Are Pitchforks Next?
This is a story from last week that should have gotten more attention. Richard Fuld, CEO of Lehman, was knocked out by one of his bankers as he worked out in the firm’s in-house gym in London.
“He was on a treadmill with a heart monitor on. Someone was in the corner, pumping iron and he walked over and he knocked him out cold.”
Very satisfying! Especially since Fuld had been puffing up Lehman’s chances over the preceding several weeks. (Whether that sales talk should be actionable in light of the psychology of Lehman’s fall – i.e., whether you should be able to puff yourself out of a bank run – is an interesting legal question.)
It would be useful for policymakers to think about ways to channel this kind of anger productively. For violations of the duty of loyalty, we’re already talking about leaving corporate executives naked, homeless, and without wheels. But what can we do about “mere” incompetence that imposes severe social costs? As I’ve been telling my corporate law class these last few weeks, current doctrine provides very weak to nonexistent remedies for negligence, no matter how widely its effects are felt. This doctrine is based on an empirical intuition about the relationship between law, risk-taking and entrepreneurship. That is, the law assumes that business risk-taking requires a special kind of legal immunity, and is particular liable to be badly judged in hindsight. I suspect that both of these assumptions are wrong, and hope that the present crisis presents a useful forum to think about our current corporate-negligence regime more critically.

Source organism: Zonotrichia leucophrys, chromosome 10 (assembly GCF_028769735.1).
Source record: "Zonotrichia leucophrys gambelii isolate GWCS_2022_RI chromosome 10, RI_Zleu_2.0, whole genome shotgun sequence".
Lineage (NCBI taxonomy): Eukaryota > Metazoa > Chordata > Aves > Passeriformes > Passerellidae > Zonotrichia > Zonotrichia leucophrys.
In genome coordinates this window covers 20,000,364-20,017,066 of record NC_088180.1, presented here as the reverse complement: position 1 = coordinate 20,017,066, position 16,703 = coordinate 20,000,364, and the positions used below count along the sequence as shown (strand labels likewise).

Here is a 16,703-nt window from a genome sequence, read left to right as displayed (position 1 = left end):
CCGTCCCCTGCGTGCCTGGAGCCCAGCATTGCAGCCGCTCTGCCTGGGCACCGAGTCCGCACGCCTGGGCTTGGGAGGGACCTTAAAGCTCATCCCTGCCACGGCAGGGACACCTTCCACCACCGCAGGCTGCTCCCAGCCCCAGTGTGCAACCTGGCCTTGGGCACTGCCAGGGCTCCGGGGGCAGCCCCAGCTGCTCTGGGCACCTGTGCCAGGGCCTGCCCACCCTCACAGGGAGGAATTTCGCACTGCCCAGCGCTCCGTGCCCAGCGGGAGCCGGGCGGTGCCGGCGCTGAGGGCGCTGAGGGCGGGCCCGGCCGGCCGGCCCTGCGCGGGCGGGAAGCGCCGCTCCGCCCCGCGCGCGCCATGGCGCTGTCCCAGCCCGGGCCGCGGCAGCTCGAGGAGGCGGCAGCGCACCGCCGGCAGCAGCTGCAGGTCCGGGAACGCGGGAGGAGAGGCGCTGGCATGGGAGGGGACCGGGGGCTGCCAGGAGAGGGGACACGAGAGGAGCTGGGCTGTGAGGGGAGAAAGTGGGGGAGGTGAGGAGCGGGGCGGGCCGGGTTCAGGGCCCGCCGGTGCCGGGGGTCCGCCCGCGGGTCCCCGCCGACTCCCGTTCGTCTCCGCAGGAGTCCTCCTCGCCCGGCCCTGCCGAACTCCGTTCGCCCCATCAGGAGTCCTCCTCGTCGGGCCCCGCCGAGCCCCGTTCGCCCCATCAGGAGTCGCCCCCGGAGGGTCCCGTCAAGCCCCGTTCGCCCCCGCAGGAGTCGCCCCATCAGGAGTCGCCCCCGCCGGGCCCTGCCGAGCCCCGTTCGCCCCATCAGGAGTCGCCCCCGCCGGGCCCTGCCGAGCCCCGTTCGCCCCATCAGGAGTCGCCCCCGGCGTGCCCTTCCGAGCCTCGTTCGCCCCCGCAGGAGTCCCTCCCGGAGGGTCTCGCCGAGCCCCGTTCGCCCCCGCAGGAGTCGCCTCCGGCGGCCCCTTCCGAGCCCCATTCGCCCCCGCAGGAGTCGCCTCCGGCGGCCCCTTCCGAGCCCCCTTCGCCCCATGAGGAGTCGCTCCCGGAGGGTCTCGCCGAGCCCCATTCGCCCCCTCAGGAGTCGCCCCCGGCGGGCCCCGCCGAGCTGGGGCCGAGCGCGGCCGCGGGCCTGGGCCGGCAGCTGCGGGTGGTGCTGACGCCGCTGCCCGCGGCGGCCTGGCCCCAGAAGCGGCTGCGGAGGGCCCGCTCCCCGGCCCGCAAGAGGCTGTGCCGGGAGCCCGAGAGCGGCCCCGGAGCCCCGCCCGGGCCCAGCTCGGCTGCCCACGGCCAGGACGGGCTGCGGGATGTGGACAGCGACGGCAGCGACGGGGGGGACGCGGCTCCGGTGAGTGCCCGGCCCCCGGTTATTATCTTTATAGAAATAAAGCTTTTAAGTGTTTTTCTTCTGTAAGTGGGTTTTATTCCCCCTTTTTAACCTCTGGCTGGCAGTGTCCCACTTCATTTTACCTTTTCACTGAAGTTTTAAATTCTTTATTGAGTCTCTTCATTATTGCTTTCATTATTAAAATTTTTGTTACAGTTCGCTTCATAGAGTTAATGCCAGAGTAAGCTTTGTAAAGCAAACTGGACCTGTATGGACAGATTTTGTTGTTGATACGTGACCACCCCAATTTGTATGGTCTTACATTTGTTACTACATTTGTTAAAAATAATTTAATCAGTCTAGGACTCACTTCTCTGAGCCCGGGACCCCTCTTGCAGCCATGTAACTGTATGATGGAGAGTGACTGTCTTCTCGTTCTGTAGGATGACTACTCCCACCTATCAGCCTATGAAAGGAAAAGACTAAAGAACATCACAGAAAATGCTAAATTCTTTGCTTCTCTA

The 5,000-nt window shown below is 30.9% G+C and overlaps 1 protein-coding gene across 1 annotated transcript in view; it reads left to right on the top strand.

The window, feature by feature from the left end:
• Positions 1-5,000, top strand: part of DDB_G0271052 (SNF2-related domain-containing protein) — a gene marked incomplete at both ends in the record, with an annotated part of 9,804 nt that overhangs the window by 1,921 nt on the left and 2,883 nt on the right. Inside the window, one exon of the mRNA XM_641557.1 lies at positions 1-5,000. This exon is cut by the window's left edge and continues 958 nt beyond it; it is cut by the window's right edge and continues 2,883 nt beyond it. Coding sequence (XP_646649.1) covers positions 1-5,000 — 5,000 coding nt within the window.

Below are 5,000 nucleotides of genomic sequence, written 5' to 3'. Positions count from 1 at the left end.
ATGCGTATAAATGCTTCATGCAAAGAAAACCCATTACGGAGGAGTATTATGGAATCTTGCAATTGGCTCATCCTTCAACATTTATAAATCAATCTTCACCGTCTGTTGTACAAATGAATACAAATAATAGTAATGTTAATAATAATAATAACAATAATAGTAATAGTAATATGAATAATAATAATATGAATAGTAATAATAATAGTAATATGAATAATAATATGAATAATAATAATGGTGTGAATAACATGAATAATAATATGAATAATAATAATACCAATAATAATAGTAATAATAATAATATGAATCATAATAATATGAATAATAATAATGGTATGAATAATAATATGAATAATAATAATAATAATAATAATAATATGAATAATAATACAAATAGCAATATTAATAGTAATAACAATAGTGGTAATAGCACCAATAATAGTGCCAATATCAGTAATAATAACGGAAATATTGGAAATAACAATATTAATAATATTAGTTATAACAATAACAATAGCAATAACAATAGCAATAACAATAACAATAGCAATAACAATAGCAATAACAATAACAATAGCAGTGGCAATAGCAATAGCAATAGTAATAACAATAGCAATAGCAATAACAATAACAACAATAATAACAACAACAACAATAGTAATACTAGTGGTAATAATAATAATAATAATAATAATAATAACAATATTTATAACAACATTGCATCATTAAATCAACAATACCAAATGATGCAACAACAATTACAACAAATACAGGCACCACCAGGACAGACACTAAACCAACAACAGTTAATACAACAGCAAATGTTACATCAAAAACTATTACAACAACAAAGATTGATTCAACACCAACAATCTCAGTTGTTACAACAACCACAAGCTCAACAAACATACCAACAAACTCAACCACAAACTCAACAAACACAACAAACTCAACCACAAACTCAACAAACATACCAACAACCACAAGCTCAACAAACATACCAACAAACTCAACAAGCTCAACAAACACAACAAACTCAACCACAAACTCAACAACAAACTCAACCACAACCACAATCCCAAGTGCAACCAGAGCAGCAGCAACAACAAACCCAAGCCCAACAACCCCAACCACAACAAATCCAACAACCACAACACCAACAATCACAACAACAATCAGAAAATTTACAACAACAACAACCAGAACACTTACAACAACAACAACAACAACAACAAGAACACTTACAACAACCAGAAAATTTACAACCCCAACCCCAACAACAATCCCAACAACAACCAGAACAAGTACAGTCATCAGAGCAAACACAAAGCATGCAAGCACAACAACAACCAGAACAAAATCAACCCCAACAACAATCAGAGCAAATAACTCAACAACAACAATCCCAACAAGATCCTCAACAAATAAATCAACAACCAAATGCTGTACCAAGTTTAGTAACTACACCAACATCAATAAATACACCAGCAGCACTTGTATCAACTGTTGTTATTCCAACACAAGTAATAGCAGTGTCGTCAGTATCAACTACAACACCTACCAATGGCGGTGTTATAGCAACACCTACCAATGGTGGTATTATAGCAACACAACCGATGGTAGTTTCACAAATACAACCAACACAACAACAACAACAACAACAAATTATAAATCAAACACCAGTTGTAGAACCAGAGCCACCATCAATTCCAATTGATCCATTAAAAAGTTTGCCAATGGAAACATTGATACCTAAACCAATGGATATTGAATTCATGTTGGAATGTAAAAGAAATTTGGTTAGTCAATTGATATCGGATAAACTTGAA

Otherwise, I fear the fire next time.